Close ties between the political and economic elites in the country allowed for the construction of this tax system that greatly benefits the rich and continues to allow for the concentration of wealth in a small section of the population.
In her report, Serafini writes that properly taxing soy exports and increasing the extremely low taxes on tobacco, alcohol, and junk food—all industries controlled by the economic and political elite—wouldprovide sufficient public income to properly fund the health system. These changes would also reduce health spending on illnesses related to consumption of the latter products. Implementing a fairer personal income tax would allow for a much higher tax burden and better fund its institutions: Four of the five richest people in Paraguay paid no personal income tax in 2019.
However, the prospect of tax reform does not seem likely. Finance Minister Benigno López already stated that tax reform at this time “would lead to an unnecessary bad mood” and announced that the government is not considering these types of measures.
In addition, the powerful Rural Association of Paraguay (ARP) and Paraguayan Industrial Union (UIP)—which represent powerful economic groups in rural and urban Paraguay— have been notably present in the reform debate, strongly throwing their weight behind the current plan of shrinking the state.
Nonetheless, the opposition Frente Guasu political alliance, led by deposed president Fernando Lugo, has presented a progressive tax reform proposal that could do much to balance the books. It claims that this proposal would allow for effective management of the $1.6 billion in credit that Congress approved to tackle the coronavirus crisis. Though this proposal has yet to be debated in Congress, it has already been fiercely attacked by newspaper editorials, the business sector and even President Abdo Benítez, who said that it was not the time to “make things more difficult for those that are already putting a big effort in.”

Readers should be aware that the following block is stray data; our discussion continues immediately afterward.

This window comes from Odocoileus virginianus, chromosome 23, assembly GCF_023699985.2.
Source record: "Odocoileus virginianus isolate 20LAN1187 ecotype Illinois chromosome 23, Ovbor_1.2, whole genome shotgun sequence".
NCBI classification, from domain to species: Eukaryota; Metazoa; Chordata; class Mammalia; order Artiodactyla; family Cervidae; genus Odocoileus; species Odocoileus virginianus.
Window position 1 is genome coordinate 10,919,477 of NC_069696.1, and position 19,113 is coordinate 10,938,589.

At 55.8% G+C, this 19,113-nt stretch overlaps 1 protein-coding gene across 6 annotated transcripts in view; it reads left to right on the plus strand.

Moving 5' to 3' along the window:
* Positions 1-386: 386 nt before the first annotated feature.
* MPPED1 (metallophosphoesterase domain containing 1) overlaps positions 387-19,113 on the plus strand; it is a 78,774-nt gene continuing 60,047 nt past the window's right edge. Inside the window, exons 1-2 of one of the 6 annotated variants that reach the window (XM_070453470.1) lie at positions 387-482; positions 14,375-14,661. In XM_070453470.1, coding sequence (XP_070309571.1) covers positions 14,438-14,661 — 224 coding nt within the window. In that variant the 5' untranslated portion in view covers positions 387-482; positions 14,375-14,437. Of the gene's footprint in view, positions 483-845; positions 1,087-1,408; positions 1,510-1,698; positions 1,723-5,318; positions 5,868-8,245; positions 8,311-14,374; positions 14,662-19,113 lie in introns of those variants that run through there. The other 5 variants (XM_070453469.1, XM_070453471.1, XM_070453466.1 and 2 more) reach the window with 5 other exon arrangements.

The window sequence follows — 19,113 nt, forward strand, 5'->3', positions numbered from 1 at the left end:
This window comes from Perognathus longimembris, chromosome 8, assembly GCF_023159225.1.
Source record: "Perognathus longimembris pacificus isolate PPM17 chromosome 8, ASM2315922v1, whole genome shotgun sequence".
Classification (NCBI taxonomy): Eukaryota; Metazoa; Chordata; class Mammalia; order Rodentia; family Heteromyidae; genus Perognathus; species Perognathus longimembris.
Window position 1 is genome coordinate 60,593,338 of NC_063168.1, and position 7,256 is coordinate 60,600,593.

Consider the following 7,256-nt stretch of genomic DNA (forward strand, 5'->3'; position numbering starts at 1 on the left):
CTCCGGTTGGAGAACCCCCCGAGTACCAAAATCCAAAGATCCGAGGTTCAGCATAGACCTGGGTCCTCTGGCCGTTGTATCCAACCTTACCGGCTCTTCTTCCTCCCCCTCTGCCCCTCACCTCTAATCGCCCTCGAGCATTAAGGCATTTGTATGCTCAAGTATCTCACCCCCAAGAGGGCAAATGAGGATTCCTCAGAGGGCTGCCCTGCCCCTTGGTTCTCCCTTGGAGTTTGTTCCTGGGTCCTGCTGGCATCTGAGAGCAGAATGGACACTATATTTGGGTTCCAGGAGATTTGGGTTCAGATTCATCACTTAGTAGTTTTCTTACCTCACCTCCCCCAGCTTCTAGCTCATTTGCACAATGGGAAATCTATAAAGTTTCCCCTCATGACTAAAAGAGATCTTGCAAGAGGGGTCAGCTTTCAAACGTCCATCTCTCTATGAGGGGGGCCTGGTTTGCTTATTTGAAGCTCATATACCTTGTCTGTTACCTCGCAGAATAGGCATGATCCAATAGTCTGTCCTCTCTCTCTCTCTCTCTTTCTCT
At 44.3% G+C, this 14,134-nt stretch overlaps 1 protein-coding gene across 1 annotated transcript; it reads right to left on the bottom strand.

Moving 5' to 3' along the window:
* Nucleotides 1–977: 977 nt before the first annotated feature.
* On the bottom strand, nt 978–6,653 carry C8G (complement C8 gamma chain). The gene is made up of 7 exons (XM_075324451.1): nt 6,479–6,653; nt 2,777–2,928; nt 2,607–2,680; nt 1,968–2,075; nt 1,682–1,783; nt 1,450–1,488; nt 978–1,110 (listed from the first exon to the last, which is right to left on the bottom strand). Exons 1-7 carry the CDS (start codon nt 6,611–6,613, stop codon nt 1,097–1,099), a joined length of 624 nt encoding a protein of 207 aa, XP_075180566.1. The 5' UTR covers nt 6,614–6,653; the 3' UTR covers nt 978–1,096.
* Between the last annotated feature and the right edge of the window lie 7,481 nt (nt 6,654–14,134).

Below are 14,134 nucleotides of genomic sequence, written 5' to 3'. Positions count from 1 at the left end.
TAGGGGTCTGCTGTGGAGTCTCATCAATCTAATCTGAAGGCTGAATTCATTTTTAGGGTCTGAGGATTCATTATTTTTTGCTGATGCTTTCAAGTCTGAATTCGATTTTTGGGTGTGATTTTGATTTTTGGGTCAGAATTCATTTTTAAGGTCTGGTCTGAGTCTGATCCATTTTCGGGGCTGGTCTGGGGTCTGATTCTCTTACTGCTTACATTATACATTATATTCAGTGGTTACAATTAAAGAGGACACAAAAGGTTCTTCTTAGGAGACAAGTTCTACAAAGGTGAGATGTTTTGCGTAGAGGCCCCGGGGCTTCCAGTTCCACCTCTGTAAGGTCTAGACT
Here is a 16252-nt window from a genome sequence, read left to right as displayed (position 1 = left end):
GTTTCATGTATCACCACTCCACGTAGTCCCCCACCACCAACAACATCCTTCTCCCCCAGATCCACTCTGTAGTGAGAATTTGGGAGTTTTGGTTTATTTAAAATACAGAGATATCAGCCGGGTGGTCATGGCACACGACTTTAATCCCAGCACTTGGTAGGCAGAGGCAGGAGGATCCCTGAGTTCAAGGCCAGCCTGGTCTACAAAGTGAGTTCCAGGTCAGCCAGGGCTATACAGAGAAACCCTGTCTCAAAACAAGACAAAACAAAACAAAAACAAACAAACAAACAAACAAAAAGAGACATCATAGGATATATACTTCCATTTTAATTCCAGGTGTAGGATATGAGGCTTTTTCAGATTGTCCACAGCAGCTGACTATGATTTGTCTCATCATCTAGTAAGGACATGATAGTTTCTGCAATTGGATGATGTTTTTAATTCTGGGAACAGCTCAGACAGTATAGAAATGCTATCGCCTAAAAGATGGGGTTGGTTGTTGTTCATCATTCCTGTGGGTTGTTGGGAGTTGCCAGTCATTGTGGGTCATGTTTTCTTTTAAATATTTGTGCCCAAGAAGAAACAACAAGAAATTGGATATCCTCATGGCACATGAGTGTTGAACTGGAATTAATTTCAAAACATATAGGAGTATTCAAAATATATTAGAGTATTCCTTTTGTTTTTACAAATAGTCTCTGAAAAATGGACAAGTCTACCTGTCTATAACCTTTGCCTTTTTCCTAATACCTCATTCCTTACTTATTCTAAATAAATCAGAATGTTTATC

Luis Rojas said that the arrival of the coronavirus pandemic only served to intensify the daily problems experienced by broad sectors of the Paraguayan population. He says that urgent action is needed now, not just to deal with the virus, but to set right long-standing injustices produced by the state’s lack of will and inability to properly implement basic services.
“The Paraguayan population was in a state of crisis even before all of this—an economic crisis, an employment crisis, with very low quality of life, poverty, and massive inequality. The current situation is making all that worse.” he said, “We need changes. The way out of this isn’t to go back to how we were before coronavirus.”
William Costa is a freelance journalist based in Asunción, Paraguay. He concentrates on human rights and politics.